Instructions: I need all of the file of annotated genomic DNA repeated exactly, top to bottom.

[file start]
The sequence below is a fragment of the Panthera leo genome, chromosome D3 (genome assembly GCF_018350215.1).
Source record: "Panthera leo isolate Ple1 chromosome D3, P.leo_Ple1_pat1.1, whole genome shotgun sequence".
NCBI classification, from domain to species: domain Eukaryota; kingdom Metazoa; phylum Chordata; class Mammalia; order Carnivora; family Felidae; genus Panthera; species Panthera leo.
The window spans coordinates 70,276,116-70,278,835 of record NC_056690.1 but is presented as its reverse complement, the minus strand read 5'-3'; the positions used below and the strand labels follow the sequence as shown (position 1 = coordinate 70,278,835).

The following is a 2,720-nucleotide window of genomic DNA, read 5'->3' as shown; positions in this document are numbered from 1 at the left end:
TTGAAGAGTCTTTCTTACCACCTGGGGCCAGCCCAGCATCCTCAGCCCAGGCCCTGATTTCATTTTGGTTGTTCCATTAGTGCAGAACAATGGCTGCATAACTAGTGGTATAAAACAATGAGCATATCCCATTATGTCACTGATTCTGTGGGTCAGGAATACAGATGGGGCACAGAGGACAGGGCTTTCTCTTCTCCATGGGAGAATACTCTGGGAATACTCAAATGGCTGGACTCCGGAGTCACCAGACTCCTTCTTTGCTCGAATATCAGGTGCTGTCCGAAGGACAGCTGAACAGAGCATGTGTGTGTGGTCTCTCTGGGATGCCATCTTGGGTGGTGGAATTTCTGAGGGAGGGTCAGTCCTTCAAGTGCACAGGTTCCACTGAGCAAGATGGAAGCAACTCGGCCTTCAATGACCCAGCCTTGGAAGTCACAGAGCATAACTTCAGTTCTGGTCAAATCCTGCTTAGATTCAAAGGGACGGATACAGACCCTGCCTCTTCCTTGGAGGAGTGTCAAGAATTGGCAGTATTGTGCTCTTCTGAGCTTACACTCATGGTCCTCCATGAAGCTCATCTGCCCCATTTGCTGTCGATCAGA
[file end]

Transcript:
The sequence below is a fragment of the Panthera leo genome, chromosome D3 (genome assembly GCF_018350215.1).
Source record: "Panthera leo isolate Ple1 chromosome D3, P.leo_Ple1_pat1.1, whole genome shotgun sequence".
NCBI classification, from domain to species: domain Eukaryota; kingdom Metazoa; phylum Chordata; class Mammalia; order Carnivora; family Felidae; genus Panthera; species Panthera leo.
The window spans coordinates 70,276,116-70,278,835 of record NC_056690.1 but is presented as its reverse complement, the minus strand read 5'-3'; the positions used below and the strand labels follow the sequence as shown (position 1 = coordinate 70,278,835).

The following is a 2,720-nucleotide window of genomic DNA, read 5'->3' as shown; positions in this document are numbered from 1 at the left end:
TTGAAGAGTCTTTCTTACCACCTGGGGCCAGCCCAGCATCCTCAGCCCAGGCCCTGATTTCATTTTGGTTGTTCCATTAGTGCAGAACAATGGCTGCATAACTAGTGGTATAAAACAATGAGCATATCCCATTATGTCACTGATTCTGTGGGTCAGGAATACAGATGGGGCACAGAGGACAGGGCTTTCTCTTCTCCATGGGAGAATACTCTGGGAATACTCAAATGGCTGGACTCCGGAGTCACCAGACTCCTTCTTTGCTCGAATATCAGGTGCTGTCCGAAGGACAGCTGAACAGAGCATGTGTGTGTGGTCTCTCTGGGATGCCATCTTGGGTGGTGGAATTTCTGAGGGAGGGTCAGTCCTTCAAGTGCACAGGTTCCACTGAGCAAGATGGAAGCAACTCGGCCTTCAATGACCCAGCCTTGGAAGTCACAGAGCATAACTTCAGTTCTGGTCAAATCCTGCTTAGATTCAAAGGGACGGATACAGACCCTGCCTCTTCCTTGGAGGAGTGTCAAGAATTGGCAGTATTGTGCTCTTCTGAGCTTACACTCATGGTCCTCCATGAAGCTCATCTGCCCCATTTGCTGTCGATCAGA